“Essentially, you have made an electronic file cabinet. You keep putting all the data in, but it’s not easy to generate reports to get that information back out,” he says.
A herd management software program can help with making data entry easy and analysis and reporting simple. “One of the nice things about software that’s designed specifically for cattle recordkeeping is that you are not starting with a blank slate. You’re starting with a solid foundation from which to work. When you do things like you add a calf, and then you say, ‘This calf is out of this cow and by this sire,’ everything is instantly linked. You can see the production history of your sires, cows and calves.”
A process, not an event
“Record-keeping is not rocket science. It’s just a matter of trying to get it done. There are several reasons to keep good cattle records. To me, one of the most important reasons to keep records is for your own use at your farm and ranch, rather than having to fly blind. When my grandfather came home from the war and raised cattle, he didn’t really have a record-keeping system. He felt he didn’t need one, but he also wasn’t dealing with high input costs, competition for land, and the other factors we face today in agriculture. Getting started with just the basic production records is helpful for your ranch.”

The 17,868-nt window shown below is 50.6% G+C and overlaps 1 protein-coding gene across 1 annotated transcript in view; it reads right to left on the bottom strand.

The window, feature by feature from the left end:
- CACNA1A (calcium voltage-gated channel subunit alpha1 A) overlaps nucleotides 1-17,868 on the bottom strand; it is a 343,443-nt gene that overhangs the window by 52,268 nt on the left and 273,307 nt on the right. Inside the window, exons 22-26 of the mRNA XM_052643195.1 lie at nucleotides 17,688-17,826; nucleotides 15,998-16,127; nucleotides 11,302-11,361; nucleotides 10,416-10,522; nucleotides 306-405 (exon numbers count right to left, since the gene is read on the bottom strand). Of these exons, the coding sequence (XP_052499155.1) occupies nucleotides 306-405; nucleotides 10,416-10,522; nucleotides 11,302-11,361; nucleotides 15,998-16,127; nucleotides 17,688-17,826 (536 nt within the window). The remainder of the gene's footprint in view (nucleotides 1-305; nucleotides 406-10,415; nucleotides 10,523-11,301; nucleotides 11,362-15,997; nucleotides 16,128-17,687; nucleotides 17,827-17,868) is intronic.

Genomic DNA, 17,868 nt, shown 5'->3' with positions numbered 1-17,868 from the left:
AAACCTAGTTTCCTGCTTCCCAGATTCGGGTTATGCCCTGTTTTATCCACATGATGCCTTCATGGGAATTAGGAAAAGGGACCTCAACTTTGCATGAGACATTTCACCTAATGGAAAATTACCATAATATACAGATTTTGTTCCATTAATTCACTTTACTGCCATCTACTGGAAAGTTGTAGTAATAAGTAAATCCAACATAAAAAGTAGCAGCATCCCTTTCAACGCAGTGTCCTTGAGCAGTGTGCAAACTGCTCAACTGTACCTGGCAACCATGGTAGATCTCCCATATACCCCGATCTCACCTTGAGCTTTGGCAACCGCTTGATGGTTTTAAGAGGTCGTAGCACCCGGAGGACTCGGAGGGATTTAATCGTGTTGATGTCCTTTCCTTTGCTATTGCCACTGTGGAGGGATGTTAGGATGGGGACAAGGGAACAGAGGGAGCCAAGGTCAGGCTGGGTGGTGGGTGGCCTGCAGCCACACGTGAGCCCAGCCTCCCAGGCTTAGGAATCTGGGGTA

How Terrell and Penny Miller Got Their Start
Terrell and Penny Miller started Cattlesoft in 1999.
“My wife and I met when we were students at Texas A&M,” says Terrell. Both had grown up around cattle.
“Penny was studying agricultural leadership and I was studying information systems. At the time, everybody said, “The technology jobs are in the city and the ag jobs are in the country.” She and I both wanted to be in the country, so we had to create our own work that was meaningful and satisfying.”
Their flagship product, CattleMax, started as a custom database for a nearby ranch. They had about 500 head of cattle at the time and they really didn’t know exactly what they needed, but they knew they had a record-keeping need. That was about as specific as we were able to get. I kid you not,” Terrell says.
“The fax that came in was about 2/3 of a page long, and most of that fax consisted of a list of their pastures.
“So we made a database for them to keep track of their cattle. We agreed to develop software for them and keep the commercial rights to it. That was the beginning of CattleMax,” he says.
Today, CattleMax is used by livestock herd owners in 70 countries.
Meet Terrell and Penny Miller at the 2018 Cattle Raisers Convention and Expo. They are returning lecturers at the School for Successful Ranching, part of the Convention, and you can find them in booth 402 in the Expo.
Learn more about Cattlesoft at www.cattlesoft.com.
“Ranch Record Keeping” is excerpted from the January 2017 issue of The Cattleman magazine. Join today to start your subscription.